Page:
Abstract and Keywords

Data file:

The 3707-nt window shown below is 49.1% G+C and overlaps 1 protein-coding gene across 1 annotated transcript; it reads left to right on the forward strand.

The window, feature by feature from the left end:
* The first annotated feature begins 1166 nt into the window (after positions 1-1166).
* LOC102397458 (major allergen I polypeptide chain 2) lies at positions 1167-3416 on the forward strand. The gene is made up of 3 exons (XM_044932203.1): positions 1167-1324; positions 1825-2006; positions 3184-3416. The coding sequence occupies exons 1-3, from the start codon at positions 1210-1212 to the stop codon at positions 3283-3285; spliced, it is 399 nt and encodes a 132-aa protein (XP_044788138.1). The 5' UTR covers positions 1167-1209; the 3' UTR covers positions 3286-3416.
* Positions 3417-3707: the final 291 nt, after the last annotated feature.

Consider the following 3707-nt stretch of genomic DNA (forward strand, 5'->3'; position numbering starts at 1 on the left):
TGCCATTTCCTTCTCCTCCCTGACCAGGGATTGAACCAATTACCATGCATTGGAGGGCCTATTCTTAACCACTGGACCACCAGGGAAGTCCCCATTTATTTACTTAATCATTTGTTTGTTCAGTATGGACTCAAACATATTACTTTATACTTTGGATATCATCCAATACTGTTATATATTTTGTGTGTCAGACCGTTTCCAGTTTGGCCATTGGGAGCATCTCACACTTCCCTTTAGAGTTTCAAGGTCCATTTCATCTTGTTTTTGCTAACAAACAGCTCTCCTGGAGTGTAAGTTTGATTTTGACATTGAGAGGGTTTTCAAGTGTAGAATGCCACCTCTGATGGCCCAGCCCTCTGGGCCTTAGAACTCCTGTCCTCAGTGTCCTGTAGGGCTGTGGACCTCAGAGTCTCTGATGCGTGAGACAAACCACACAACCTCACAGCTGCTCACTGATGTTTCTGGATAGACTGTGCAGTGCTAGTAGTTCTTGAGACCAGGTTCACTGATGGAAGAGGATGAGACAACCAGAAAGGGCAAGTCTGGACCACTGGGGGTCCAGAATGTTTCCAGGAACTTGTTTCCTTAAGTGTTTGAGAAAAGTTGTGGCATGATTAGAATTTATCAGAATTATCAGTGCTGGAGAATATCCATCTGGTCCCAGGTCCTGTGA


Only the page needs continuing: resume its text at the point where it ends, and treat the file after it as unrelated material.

Although religion has long played an active role in American public life, and continues to play a role in politics in the United States, warnings that it is under attack and at imminent risk of being stripped from the public sphere have been issued repeatedly since the 1980s. While the number of those who advocated the religious discourse should be excluded from public debates, the calls to defend religions's right to be present in the public sphere is prevalent, despite the slight possibility of its disappearance. This fear stemmed from the governmental promotion of religious messages. The true danger lies not in the possible elimination of religious expression, but rather in the possibility that government-sponsored religious displays will receive imprimatur of constitutionality of the faulty assumption that such displays have always been part of American life. This article discusses religious symbols and religious expression in the public square. It provides a historical overview of some of the major forms of religious expression and religious symbolism that have been promoted by government entities since the founding of the United States. The article also discusses the current constitutional law on government-sponsored religious expression and the law regarding religious expression by “private” individuals in the “public sphere.”
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